Wildfire damages iconic landmarks on Easter Island
The fire occurred just months after the tourist area was reopened following a years-long closure due to the COVID-19 pandemic. The damage "can’t be undone,” the local mayor said.
A wildfire swept through part of Easter Island in early October, damaging some of the island’s iconic carved heads known as moai.
On Monday, Easter Island’s Rano Raraku volcano erupted, causing a wildfire that swept through the Rano Raraku area and damaged the island's iconic stone heads.
Rano Raraku is also known as the moai statue quarry, where about 400 stone heads are scattered. About half of the iconic statues -- a popular draw for tourists -- were finished, while the rest never reached a completed state, according to an Easter Island travel website.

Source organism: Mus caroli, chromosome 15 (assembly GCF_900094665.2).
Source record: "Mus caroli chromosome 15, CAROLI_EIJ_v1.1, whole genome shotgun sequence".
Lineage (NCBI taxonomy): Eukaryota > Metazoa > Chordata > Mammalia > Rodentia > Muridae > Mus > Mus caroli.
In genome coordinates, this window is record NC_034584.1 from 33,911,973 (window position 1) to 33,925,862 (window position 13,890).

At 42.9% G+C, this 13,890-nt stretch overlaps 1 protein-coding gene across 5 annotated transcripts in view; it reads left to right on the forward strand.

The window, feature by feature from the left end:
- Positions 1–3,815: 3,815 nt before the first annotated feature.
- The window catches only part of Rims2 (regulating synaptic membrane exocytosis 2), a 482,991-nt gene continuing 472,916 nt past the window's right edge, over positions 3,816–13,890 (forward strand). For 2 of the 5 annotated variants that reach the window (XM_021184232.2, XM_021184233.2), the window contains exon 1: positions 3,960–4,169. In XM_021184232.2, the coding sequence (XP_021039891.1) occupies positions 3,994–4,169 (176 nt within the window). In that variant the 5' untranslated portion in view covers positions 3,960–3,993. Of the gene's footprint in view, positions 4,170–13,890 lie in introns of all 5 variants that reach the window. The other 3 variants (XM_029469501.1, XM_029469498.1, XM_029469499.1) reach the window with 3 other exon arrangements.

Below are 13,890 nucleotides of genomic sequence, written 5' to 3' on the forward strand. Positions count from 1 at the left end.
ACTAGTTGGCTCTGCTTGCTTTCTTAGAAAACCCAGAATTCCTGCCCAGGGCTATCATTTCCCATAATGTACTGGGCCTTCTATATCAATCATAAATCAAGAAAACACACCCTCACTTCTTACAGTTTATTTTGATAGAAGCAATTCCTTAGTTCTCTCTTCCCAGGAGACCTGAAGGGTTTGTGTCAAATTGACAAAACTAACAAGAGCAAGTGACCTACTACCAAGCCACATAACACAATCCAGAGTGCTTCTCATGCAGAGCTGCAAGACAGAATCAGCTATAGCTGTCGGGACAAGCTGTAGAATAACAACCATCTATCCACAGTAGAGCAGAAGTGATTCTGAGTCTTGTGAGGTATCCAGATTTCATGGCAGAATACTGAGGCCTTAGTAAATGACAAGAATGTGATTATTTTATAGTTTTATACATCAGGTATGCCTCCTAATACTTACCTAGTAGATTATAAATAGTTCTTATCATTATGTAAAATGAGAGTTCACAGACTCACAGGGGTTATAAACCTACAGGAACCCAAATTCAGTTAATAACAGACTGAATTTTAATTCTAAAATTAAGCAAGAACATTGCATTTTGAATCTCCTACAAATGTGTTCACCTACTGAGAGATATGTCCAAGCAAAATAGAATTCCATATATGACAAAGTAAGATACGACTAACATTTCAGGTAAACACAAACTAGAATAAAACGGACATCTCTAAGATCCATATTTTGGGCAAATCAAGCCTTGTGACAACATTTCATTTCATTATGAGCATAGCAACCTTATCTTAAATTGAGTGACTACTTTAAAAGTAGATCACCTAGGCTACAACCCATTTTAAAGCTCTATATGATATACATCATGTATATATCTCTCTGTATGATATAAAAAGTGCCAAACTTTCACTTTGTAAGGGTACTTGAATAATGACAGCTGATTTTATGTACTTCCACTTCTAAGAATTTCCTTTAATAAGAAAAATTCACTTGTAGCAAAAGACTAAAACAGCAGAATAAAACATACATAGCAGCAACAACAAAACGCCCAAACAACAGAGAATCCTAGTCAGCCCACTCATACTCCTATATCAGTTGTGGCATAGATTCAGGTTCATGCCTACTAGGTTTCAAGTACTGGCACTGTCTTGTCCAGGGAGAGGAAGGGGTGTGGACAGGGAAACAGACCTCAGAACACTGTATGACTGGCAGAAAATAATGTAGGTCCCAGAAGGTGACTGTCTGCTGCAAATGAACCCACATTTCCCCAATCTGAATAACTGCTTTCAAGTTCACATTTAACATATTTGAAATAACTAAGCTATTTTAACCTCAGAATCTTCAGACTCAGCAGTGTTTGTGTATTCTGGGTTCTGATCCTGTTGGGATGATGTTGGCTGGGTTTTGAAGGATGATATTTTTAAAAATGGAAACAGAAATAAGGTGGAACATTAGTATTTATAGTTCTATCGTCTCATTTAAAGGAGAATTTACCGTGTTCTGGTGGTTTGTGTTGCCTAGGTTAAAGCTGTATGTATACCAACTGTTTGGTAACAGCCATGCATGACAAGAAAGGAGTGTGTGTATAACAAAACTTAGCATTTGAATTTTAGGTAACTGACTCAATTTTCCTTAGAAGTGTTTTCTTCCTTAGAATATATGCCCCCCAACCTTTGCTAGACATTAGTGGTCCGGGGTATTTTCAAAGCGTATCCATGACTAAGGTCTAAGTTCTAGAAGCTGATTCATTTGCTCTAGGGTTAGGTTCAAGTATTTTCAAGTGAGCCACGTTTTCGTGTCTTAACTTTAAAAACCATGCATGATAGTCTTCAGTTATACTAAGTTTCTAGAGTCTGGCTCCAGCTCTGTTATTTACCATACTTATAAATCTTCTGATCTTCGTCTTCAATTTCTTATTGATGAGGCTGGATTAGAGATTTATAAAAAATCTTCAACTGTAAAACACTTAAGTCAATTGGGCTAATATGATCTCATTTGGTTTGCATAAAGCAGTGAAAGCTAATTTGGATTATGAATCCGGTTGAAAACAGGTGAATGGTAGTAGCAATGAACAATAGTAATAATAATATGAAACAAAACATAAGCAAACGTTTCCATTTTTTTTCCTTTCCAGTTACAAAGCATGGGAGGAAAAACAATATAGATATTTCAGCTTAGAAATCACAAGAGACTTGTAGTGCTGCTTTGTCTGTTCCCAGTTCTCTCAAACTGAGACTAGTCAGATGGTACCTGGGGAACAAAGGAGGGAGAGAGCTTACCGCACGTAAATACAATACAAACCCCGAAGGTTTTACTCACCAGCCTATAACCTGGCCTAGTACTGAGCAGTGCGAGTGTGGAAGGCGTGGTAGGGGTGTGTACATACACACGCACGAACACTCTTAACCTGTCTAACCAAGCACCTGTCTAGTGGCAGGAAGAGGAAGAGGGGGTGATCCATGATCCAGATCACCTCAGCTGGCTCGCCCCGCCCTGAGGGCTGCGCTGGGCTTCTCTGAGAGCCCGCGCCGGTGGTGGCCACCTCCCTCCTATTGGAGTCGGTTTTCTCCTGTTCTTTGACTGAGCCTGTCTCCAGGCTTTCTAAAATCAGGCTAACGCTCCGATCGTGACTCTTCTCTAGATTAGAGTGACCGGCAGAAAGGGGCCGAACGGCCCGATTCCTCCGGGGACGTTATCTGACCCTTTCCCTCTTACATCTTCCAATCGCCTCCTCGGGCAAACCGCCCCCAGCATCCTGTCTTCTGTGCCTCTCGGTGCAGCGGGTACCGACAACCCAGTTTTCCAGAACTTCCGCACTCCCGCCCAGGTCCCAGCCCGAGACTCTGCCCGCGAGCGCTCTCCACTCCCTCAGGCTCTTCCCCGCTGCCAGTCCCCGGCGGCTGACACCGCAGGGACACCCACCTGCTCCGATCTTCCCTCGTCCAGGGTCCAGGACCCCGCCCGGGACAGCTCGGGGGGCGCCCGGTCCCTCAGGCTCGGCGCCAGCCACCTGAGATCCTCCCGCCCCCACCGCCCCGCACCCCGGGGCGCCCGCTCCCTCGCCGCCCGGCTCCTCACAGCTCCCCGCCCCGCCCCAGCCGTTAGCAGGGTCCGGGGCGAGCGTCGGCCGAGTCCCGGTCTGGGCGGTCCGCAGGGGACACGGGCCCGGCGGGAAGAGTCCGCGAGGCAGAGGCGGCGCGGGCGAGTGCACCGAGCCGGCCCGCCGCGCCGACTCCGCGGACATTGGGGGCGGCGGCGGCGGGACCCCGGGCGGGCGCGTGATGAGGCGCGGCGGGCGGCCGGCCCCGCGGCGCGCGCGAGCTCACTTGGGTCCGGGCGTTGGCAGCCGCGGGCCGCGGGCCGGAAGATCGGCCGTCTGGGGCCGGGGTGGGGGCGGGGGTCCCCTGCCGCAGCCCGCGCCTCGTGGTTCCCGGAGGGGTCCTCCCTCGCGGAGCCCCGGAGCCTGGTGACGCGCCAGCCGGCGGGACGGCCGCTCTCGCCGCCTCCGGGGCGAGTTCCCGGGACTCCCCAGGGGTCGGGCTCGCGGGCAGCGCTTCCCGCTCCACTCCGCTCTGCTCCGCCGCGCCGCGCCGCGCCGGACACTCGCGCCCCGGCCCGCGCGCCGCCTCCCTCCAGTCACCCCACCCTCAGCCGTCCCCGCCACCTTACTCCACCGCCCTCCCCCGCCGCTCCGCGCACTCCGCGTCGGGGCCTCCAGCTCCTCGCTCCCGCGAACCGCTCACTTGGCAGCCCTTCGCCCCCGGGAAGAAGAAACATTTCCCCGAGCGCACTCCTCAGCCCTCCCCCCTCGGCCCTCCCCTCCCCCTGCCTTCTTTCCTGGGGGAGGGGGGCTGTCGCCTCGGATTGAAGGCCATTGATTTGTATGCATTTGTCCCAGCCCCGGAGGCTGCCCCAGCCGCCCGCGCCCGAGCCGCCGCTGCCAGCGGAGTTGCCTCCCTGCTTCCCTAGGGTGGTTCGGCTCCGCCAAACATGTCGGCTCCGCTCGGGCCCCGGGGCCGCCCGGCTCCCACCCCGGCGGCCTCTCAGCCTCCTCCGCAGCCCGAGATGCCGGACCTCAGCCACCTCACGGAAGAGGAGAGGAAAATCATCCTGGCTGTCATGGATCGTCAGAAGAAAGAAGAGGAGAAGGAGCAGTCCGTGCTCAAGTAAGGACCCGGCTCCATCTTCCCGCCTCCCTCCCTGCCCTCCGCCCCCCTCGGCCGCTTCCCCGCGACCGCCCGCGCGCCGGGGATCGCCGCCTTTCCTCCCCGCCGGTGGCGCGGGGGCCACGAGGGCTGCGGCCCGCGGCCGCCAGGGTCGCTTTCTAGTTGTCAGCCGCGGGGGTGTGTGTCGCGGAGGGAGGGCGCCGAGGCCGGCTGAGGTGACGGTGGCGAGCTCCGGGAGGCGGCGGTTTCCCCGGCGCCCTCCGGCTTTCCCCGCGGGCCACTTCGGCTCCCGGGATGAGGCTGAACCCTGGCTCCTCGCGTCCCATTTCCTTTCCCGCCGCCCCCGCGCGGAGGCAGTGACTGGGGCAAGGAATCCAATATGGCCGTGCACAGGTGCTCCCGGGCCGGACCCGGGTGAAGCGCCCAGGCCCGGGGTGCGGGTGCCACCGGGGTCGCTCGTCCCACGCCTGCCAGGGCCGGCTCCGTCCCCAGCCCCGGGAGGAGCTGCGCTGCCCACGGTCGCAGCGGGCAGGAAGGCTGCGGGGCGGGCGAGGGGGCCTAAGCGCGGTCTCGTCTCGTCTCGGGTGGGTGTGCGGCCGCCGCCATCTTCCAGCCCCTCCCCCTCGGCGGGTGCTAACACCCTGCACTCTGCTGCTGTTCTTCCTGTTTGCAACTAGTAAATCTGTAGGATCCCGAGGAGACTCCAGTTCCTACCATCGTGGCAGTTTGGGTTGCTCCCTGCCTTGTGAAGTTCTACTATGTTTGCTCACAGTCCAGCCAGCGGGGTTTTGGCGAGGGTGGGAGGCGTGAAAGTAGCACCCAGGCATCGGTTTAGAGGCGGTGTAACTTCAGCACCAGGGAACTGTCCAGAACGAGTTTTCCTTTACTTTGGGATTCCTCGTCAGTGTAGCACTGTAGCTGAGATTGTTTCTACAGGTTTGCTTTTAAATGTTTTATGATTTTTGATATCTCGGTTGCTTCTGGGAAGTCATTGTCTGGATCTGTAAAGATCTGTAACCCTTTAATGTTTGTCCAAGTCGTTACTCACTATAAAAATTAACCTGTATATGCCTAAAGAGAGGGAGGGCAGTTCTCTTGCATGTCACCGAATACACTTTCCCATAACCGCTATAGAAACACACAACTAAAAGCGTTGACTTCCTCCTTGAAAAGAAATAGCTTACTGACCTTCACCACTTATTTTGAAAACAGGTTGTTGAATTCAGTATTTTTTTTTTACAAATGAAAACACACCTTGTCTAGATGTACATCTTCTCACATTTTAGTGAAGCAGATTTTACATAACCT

Some of the stone heads, which have stood for at least 500 years if not much longer, may now be permanently damaged as the fire burned around 250 acres of the quarry.
Easter Island's iconic stone heads suffered permanent damage after a wildfire swept through the national park. (Rapa Nui Municipality / AFP)
The remote, volcanic island in Polynesia is a Chilean territory, despite being located in the southeastern Pacific Ocean and 2,200 miles away from mainland Chile.
This national park was designated as a statue-making factory in 1935 because of the tuff rock that was found on it, according to Chile’s National Forest Corporation website.
The fire came just three months after the island opened back up to tourism following two years of closure due to the coronavirus pandemic. The fire has once again delayed the island’s ability to bring in tourism revenue.
“The damage caused by the fire can't be undone,” said Pedro Edmunds, the mayor of Easter Island.
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